PS: It’s a lot like journalism, except that you have three readers instead of one million. Everything we find out is privileged, so we can’t broadcast our results. Plus, we’re always guided by client concerns as well as the rules of evidence and the ethical rules that bind lawyers.
ATL: Give us an example.
PS: A reporter can call anyone up, but I can’t call up a party opponent without his lawyer on the phone. Even if I could make phone calls, my clients might forbid it because word of an investigation leaking out would be fatal to a deal, a plea bargain, or other client interests.
Every case is different, so you never get a very strong sense of déjà vu. That makes it more fun than doing routine Chapter 7 bankruptcies or writing stories about the same company or legislature for 20 years.
ATL: How’s it going so far at your firm?
PS: We’ve been able to get clients through word-of-mouth, some web advertising, and some cold-calling. Last summer after we opened it was slow, and we realized we needed a more open approach to demystify what it is we do. We want to get far away from the private-sector spying image some of the industry has, because we have no subpoena power and will never do anything illegal or unethical.
It’s all on the blog of our new website: “Can you get me someone’s cell phone records? Hell no!” The website has a lot of material on it designed to make people feel more comfortable with hiring a professional fact finder, the way they think nothing of hiring an accountant or an attorney.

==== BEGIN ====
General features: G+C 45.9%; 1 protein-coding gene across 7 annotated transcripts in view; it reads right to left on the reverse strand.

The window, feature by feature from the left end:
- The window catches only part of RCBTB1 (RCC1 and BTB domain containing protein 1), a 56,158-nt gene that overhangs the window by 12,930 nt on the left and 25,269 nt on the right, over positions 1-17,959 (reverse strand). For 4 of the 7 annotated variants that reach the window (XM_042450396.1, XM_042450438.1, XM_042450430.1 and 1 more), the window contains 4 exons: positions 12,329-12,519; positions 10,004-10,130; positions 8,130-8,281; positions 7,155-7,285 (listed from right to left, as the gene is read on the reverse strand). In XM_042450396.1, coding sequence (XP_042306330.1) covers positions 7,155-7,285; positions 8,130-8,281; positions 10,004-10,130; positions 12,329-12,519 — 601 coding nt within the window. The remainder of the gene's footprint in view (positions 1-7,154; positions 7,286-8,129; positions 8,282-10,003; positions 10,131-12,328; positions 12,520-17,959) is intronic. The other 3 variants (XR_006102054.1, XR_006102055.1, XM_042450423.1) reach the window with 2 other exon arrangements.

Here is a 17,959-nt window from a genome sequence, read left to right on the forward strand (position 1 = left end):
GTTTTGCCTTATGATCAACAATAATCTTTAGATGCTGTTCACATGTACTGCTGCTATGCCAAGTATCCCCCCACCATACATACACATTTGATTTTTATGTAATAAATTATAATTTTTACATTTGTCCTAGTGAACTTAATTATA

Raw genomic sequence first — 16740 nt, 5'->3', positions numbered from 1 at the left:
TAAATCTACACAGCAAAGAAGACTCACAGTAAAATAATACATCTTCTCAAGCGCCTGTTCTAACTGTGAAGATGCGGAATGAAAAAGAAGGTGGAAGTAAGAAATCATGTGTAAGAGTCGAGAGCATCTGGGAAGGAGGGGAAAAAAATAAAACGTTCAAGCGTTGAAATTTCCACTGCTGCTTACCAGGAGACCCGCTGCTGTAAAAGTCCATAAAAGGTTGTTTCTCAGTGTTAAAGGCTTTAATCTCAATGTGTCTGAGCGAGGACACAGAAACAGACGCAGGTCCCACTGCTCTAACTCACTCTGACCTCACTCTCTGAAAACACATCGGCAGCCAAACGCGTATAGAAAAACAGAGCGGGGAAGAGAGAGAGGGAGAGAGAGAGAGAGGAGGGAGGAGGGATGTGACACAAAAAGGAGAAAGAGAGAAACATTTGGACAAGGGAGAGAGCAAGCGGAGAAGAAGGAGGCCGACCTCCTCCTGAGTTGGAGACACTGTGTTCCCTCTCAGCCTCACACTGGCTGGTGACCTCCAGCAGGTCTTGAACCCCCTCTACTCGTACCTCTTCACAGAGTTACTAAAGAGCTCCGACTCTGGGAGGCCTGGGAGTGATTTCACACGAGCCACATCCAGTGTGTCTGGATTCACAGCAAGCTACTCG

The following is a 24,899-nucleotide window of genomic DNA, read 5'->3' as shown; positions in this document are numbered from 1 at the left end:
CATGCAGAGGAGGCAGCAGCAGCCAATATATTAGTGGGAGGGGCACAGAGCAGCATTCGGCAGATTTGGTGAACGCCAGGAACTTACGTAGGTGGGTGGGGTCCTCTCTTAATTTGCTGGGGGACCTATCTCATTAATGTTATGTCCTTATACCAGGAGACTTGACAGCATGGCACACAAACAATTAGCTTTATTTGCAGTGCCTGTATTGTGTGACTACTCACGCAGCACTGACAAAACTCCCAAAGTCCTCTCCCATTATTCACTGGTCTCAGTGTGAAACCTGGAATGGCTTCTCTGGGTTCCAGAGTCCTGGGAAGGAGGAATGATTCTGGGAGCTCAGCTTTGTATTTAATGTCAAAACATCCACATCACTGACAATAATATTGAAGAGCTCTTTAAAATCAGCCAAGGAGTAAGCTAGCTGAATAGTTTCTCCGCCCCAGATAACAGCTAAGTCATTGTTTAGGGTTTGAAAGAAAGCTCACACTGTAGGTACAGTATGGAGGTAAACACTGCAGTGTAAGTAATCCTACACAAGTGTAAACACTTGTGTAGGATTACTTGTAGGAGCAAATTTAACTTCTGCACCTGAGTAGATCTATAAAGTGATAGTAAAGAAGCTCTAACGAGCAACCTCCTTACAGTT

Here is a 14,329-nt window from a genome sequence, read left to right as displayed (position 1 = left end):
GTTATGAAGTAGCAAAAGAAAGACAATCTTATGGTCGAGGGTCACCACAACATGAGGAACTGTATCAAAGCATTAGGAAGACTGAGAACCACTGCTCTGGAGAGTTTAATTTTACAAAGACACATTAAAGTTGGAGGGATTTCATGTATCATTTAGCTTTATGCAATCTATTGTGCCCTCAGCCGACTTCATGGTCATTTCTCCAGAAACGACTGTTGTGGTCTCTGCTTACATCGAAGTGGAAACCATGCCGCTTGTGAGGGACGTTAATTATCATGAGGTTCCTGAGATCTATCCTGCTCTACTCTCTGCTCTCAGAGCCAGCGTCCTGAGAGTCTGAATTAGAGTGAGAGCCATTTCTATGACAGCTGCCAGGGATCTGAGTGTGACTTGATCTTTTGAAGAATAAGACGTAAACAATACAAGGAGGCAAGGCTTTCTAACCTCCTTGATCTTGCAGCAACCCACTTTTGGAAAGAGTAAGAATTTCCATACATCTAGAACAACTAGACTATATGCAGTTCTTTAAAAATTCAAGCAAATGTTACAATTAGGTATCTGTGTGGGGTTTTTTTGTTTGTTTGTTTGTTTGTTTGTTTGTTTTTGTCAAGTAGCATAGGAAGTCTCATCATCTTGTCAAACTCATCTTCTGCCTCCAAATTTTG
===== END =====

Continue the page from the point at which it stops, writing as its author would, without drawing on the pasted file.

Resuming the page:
We were flat-out busy from November to January — I worked every day of my one-week vacation in Los Angeles — but now things have calmed down a bit. We would like to hire one or two more people within the next year, both so that when we get really busy we don’t have to work 14 hours a day, but also because we don’t want to have to turn down a complex after-fraud case that might need three people on it full time for a couple of weeks.
ATL: You’ve talked a bit about legal considerations. What connections do you see between investigative work and your legal background and training? Has it been an asset?
PS: I’m reading legal documents every day, and can do my job far more quickly with legal training. If we’re doing an asset search and someone’s in the middle of a complicated bankruptcy and adversary proceeding, knowing debtor-creditor law can help sort it all out.
Legal background is also important for client relations because most of our clients are brought to us through their lawyers. I can very quickly be up to speed on where our clients are in their process –- be it contemplating litigation, discovery, during trial, or just helping to vet a potential business partner. If we need to establish jurisdiction I can understand what kind of evidence will get over the bar.
As critically as anything else, as an agent of a lawyer (even if I wasn’t a lawyer), I would be bound by all the ethical rules lawyers have to obey. The book from law school that I consult more often than any other is my professional responsibility text. Current law students I teach are sometimes surprised by that, but it’s true. My ethics teacher at Cardozo was delighted and even asked me to come in and tell her students that.
ATL: Thanks for taking the time to speak with us. Best of luck!
Disclosure: Charles Griffin Intelligence has advertised on Above the Law in the past.